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  • Approved for CNN

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    Posted September 29, 2012 by
    Norfolk, Virginia
    This iReport is part of an assignment:
    Are you living with depression?

    More from Naia68

    Freedom from Depression


    CNN PRODUCER NOTE     Naia68 says she is at a point in her life where she believes talking about being a suicide attempt survivor is important. "People need to know that it's not only possible to survive but to learn how to thrive in life. Depression is an illness but there are treatments available," she says. "No one needs to remain ill or feel hopeless. I'm living proof that people can manage depression and learn to live a healthy, productive, and happy life."
    - Anika3, CNN iReport producer

    I have been prone to depression since childhood, but in 1997-98, I found myself suffering from severe post-partum depression which included two suicide attempts. At the time, I was blessed with caring family and friends who helped me take care of myself and my family. My doctor prescribed several different anti-depressants but nothing seemed to work for me. I saw a wonderful social worker and a psychologist who helped me talk through my issues. During the most difficult times, I had to be admitted to a psychiatric hospital to deal with suicidal ideation. I'm not embarrassed to talk about this because those times really saved my life.


    Some other things that helped me: I had a friend who would never allow me to wallow in my depression. On my worst days, I would refuse to get out of bed or do anything. This friend would literally drag me out of bed against my very loud protests and say, "Come on, let's go to the bookstore. You love the bookstore." This was true. I loved the bookstore and once I got there, I did feel better. Sometimes, it takes something as simple as getting out and doing something fun, no matter how trivial it might seem. Also: It was very important for me to learn how to stop my negative thinking. I began to notice all the negative thoughts that ran through my mind and how they would spiral me down and down into deeper depression. So whenever I noticed a negative thought (which was very often!), I would say, "Stop!" inside my head. I did this over and over. With practice, I learned to put an end to the negative thoughts before they could drag me down. Related to this, I also became involved with yoga practice (I am now a Registered Yoga Teacher) and meditation, which also helped me control my negative thoughts and keep my mind more focused in the present moment on whatever tasks happened to be at hand. These techniques still make a huge difference in my life.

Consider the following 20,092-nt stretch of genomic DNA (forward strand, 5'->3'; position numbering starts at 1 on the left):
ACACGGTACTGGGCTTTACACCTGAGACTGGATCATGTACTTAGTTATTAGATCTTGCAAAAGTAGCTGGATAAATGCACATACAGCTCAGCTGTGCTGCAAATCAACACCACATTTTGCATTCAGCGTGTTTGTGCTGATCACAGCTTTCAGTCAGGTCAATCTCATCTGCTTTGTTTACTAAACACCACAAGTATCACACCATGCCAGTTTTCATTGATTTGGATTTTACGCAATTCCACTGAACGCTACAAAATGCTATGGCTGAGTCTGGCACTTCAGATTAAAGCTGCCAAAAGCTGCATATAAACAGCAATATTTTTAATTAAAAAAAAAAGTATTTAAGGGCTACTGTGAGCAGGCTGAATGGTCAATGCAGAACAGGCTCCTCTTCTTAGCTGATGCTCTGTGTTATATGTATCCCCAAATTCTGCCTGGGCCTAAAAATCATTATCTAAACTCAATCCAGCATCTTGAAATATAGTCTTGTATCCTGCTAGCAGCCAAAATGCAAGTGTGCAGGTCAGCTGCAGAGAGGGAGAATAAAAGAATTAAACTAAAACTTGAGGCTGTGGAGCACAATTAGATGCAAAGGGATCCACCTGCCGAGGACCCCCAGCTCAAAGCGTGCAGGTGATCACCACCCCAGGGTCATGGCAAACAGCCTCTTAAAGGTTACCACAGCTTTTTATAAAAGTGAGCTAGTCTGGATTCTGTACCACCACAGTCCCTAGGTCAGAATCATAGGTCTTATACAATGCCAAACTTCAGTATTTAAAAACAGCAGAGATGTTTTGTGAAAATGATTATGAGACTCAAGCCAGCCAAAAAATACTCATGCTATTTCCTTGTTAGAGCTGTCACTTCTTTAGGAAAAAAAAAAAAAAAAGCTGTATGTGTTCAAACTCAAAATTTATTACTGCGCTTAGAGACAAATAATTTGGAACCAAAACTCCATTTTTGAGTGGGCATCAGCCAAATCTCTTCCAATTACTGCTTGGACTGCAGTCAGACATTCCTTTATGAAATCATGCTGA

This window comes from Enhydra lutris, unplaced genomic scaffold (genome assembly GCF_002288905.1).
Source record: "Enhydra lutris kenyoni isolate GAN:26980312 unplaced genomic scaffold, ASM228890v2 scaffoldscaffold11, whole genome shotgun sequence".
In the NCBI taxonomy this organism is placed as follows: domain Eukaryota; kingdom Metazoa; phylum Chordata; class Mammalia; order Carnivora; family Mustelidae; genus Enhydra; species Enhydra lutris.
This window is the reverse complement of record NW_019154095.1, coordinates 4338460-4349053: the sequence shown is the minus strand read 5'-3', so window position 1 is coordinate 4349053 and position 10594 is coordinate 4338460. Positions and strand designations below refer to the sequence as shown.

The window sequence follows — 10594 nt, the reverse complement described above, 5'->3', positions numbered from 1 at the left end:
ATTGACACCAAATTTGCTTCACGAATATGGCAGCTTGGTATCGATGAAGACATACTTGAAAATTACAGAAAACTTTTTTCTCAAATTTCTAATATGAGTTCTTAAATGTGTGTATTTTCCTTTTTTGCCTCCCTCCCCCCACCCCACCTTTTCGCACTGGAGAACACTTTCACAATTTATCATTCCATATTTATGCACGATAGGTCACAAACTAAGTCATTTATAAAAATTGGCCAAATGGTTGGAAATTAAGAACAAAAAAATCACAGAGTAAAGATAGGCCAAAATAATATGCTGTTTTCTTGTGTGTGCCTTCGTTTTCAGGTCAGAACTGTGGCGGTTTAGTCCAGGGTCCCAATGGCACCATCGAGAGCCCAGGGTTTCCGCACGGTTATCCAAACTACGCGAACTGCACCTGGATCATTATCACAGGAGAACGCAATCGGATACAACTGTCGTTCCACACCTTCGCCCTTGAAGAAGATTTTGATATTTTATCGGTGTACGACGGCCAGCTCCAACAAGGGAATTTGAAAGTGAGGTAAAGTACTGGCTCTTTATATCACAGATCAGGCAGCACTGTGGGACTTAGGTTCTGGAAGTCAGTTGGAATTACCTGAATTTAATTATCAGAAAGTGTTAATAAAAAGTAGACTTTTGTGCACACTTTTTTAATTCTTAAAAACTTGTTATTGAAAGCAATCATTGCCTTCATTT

I still have my down days, but they only last for a few days - not weeks or months or years. I stay healthy by taking good care of myself physically (healthy diet, regular exercise, adequate sleep), mentally (reading uplifting books and articles, staying away from depressing news articles), socially (hanging out with friends and with my husband), emotionally (acknowledging my emotions, including the difficult ones) and spiritually (making time for prayer, Scripture reading and church attendance).


    I truly believe there are treatments and solutions for depression, even very severe clinical depression. However, the solutions will be unique for each individual. Each person should honestly and actively work to be well - with the help of doctors, therapists, family and friends as necessary. It's good to listen to the ideas and advice of other people, but ultimately, each person must decide what works best (often through trial and error) and put those solutions into practice.


    Even when I'm feeling my best, I continue to live in solidarity with people who are currently suffering from depression. I know what it's like. My thoughts and prayers go out to all sufferers. Please know that there is help and hope! You CAN live a life that has meaning for you - where happiness and peace are real!

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